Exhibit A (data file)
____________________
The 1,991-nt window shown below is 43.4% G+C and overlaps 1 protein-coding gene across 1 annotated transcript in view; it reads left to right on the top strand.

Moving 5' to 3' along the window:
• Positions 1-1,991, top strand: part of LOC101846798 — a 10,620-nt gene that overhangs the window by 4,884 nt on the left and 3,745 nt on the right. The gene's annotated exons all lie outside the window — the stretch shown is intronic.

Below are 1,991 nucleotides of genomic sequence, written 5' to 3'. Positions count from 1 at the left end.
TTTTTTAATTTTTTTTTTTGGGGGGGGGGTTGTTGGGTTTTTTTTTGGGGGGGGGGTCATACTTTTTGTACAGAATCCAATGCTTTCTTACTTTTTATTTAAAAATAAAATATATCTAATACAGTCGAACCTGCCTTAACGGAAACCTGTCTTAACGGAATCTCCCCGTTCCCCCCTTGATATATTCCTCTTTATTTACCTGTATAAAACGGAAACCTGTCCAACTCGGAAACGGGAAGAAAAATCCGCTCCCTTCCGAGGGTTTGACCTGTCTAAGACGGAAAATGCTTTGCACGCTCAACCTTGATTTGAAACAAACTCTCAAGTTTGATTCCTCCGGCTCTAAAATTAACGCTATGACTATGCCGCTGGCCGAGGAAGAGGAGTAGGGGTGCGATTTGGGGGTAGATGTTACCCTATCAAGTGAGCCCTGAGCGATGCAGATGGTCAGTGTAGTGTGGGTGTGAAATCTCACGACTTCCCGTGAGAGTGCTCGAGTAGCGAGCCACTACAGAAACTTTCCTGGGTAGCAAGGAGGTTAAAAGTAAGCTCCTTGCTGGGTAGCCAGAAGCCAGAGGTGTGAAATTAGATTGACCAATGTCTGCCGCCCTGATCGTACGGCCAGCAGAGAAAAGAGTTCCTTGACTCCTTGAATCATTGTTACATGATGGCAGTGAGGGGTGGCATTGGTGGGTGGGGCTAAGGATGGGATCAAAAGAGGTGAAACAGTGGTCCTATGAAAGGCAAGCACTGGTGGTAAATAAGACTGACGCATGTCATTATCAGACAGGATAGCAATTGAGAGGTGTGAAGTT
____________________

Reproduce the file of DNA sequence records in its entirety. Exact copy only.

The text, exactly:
The 1,991-nt window shown below is 43.4% G+C and overlaps 1 protein-coding gene across 1 annotated transcript in view; it reads left to right on the top strand.

Moving 5' to 3' along the window:
• Positions 1-1,991, top strand: part of LOC101846798 — a 10,620-nt gene that overhangs the window by 4,884 nt on the left and 3,745 nt on the right. The gene's annotated exons all lie outside the window — the stretch shown is intronic.

Below are 1,991 nucleotides of genomic sequence, written 5' to 3'. Positions count from 1 at the left end.
TTTTTTAATTTTTTTTTTTGGGGGGGGGGTTGTTGGGTTTTTTTTTGGGGGGGGGGTCATACTTTTTGTACAGAATCCAATGCTTTCTTACTTTTTATTTAAAAATAAAATATATCTAATACAGTCGAACCTGCCTTAACGGAAACCTGTCTTAACGGAATCTCCCCGTTCCCCCCTTGATATATTCCTCTTTATTTACCTGTATAAAACGGAAACCTGTCCAACTCGGAAACGGGAAGAAAAATCCGCTCCCTTCCGAGGGTTTGACCTGTCTAAGACGGAAAATGCTTTGCACGCTCAACCTTGATTTGAAACAAACTCTCAAGTTTGATTCCTCCGGCTCTAAAATTAACGCTATGACTATGCCGCTGGCCGAGGAAGAGGAGTAGGGGTGCGATTTGGGGGTAGATGTTACCCTATCAAGTGAGCCCTGAGCGATGCAGATGGTCAGTGTAGTGTGGGTGTGAAATCTCACGACTTCCCGTGAGAGTGCTCGAGTAGCGAGCCACTACAGAAACTTTCCTGGGTAGCAAGGAGGTTAAAAGTAAGCTCCTTGCTGGGTAGCCAGAAGCCAGAGGTGTGAAATTAGATTGACCAATGTCTGCCGCCCTGATCGTACGGCCAGCAGAGAAAAGAGTTCCTTGACTCCTTGAATCATTGTTACATGATGGCAGTGAGGGGTGGCATTGGTGGGTGGGGCTAAGGATGGGATCAAAAGAGGTGAAACAGTGGTCCTATGAAAGGCAAGCACTGGTGGTAAATAAGACTGACGCATGTCATTATCAGACAGGATAGCAATTGAGAGGTGTGAAGTT